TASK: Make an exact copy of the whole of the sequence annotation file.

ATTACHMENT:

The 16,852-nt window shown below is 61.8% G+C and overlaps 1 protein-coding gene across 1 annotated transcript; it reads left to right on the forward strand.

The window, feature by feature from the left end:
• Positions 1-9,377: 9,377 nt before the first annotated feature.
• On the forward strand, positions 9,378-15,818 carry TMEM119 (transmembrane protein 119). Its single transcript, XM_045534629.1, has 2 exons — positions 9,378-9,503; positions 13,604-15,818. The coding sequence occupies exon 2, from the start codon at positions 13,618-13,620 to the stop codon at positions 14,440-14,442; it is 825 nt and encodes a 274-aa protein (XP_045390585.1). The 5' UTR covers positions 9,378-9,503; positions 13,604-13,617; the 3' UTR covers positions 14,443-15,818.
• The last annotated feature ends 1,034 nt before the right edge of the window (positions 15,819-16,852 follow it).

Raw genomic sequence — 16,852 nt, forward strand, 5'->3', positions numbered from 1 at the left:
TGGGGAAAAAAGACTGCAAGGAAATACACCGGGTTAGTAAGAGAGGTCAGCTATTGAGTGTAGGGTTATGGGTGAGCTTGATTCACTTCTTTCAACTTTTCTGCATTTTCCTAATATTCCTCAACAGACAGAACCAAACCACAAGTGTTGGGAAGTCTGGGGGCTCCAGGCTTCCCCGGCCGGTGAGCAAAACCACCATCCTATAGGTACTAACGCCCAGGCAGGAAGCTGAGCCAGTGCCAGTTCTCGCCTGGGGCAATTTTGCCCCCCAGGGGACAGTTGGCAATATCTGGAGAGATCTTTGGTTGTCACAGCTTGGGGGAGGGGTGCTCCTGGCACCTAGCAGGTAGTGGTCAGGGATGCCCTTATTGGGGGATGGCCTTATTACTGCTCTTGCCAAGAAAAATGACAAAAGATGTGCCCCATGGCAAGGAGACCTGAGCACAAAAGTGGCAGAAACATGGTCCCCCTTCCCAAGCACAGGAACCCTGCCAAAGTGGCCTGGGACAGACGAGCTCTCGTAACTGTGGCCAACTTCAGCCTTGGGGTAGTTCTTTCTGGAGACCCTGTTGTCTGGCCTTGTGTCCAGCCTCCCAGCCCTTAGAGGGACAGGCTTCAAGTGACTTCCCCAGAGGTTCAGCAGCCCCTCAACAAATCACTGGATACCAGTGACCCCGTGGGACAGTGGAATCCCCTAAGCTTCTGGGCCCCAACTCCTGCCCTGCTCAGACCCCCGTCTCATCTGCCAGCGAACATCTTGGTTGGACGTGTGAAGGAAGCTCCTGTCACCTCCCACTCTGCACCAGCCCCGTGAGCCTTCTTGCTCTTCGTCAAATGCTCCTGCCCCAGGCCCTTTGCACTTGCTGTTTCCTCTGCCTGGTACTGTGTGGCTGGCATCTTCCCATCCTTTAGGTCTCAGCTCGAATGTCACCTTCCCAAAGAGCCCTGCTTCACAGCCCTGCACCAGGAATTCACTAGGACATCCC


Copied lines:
The 16,852-nt window shown below is 61.8% G+C and overlaps 1 protein-coding gene across 1 annotated transcript; it reads left to right on the forward strand.

The window, feature by feature from the left end:
• Positions 1-9,377: 9,377 nt before the first annotated feature.
• On the forward strand, positions 9,378-15,818 carry TMEM119 (transmembrane protein 119). Its single transcript, XM_045534629.1, has 2 exons — positions 9,378-9,503; positions 13,604-15,818. The coding sequence occupies exon 2, from the start codon at positions 13,618-13,620 to the stop codon at positions 14,440-14,442; it is 825 nt and encodes a 274-aa protein (XP_045390585.1). The 5' UTR covers positions 9,378-9,503; positions 13,604-13,617; the 3' UTR covers positions 14,443-15,818.
• The last annotated feature ends 1,034 nt before the right edge of the window (positions 15,819-16,852 follow it).

Raw genomic sequence — 16,852 nt, forward strand, 5'->3', positions numbered from 1 at the left:
TGGGGAAAAAAGACTGCAAGGAAATACACCGGGTTAGTAAGAGAGGTCAGCTATTGAGTGTAGGGTTATGGGTGAGCTTGATTCACTTCTTTCAACTTTTCTGCATTTTCCTAATATTCCTCAACAGACAGAACCAAACCACAAGTGTTGGGAAGTCTGGGGGCTCCAGGCTTCCCCGGCCGGTGAGCAAAACCACCATCCTATAGGTACTAACGCCCAGGCAGGAAGCTGAGCCAGTGCCAGTTCTCGCCTGGGGCAATTTTGCCCCCCAGGGGACAGTTGGCAATATCTGGAGAGATCTTTGGTTGTCACAGCTTGGGGGAGGGGTGCTCCTGGCACCTAGCAGGTAGTGGTCAGGGATGCCCTTATTGGGGGATGGCCTTATTACTGCTCTTGCCAAGAAAAATGACAAAAGATGTGCCCCATGGCAAGGAGACCTGAGCACAAAAGTGGCAGAAACATGGTCCCCCTTCCCAAGCACAGGAACCCTGCCAAAGTGGCCTGGGACAGACGAGCTCTCGTAACTGTGGCCAACTTCAGCCTTGGGGTAGTTCTTTCTGGAGACCCTGTTGTCTGGCCTTGTGTCCAGCCTCCCAGCCCTTAGAGGGACAGGCTTCAAGTGACTTCCCCAGAGGTTCAGCAGCCCCTCAACAAATCACTGGATACCAGTGACCCCGTGGGACAGTGGAATCCCCTAAGCTTCTGGGCCCCAACTCCTGCCCTGCTCAGACCCCCGTCTCATCTGCCAGCGAACATCTTGGTTGGACGTGTGAAGGAAGCTCCTGTCACCTCCCACTCTGCACCAGCCCCGTGAGCCTTCTTGCTCTTCGTCAAATGCTCCTGCCCCAGGCCCTTTGCACTTGCTGTTTCCTCTGCCTGGTACTGTGTGGCTGGCATCTTCCCATCCTTTAGGTCTCAGCTCGAATGTCACCTTCCCAAAGAGCCCTGCTTCACAGCCCTGCACCAGGAATTCACTAGGACATCCC